More Hillary Clinton emails released, several labeled "classified"

Democratic presidential candidate Hillary Clinton speaks during the SC Equality dinner in Columbia, South Carolina November 7, 2015.

REUTERS/Chris Keane

The State Department on Monday released nearly 8,000 pages of Hillary Clinton's emails from her tenure as secretary of state, in its continued effort to comply with court orders and Freedom of Information Act (FOIA) requests.

There are several emails in the latest release -- many which are heavily redacted -- bearing a "CLASSIFIED" stamp. The State Department says that these are new stamps applied by officials at the State Department, and the stamps do not indicate that the information in the emails was classified at the time Clinton sent them.

There are some, however, who argue that certain topic areas that are automatically classified and should never be mentioned by email on a private server. The FBI is in the midst of a probe over whether State Department officials improperly included classified material in email correspondence with Clinton.

Earlier this year, Clinton was under fire for using a private email account and private server to conduct business, rather than an official State Department address. Questions about her email account, however, have died down since Clinton addressed the issue at length during an 11-hour hearing of the House Benghazi Committee.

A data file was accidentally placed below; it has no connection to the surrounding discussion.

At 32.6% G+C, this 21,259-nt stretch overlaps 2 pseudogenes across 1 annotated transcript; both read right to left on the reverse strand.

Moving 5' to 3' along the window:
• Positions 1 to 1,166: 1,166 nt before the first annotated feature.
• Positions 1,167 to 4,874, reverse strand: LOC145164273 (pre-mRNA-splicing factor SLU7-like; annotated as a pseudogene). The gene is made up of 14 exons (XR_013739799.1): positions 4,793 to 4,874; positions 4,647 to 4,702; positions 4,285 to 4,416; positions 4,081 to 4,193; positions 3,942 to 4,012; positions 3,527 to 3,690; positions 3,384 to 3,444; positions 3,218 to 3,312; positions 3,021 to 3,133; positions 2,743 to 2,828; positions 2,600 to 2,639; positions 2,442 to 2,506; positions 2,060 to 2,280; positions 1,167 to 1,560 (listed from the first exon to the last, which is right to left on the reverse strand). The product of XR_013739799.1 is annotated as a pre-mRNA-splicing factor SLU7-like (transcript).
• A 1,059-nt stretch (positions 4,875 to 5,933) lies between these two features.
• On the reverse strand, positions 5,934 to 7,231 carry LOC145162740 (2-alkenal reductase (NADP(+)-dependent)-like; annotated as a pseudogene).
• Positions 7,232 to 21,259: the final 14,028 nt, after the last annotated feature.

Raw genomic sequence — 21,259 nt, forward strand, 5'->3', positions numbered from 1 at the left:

The State Department has now publicly released two-thirds of the more than 55,000 pages of emails that Clinton handed over to the department. The emails released Monday were largely sent or received in 2012 and 2013, though some are from as far back as 2009.

Some of the emails released gave some interesting insight into Clinton's life as secretary of state.

In one such email from December 23, 2012, Deputy Assistant Secretary of State Philippe Reines asked former Senate Majority Leader Bill Frist, a Republican who is also a medical doctor, for help in the wake of the concussion that Clinton suffered from a fall. The concussion kept Clinton from testifying about the Sept. 11, 2012 Benghazi attack -- and some of her political opponents suggested she was faking the injury.

"At some point during this very frustrating week, your name popped into my head as someone to enlist in a defense that I am angered even needs to be waged," Reines wrote to Frist. "I thought of you not only because of the letters MD attached to your name, but also because of the letters SEN, HRC, MCC, and admittedly, GOP."

Frist replied: "I love her and respect her and I can help. Not sure how exactly buy I know I can help. I will Keep all Confidential. In a meeting now but can talk later tonight."

Later, Reines said in an email to Clinton that he also reached out to NFL Commissioner Roger Goodell about the concussion.

Meanwhile, while a previous release of emails showed that Clinton was a fan of the television shows "The Good Wife" and "Parks and Rec," this batch of emails showed she was interested in watching "Homeland."

Some emails revealed that Clinton was observing the 2012 presidential campaign, referring to GOP contender Mitt Romney as "Mittens" and former House Speaker Newt Gingrich as "grinch."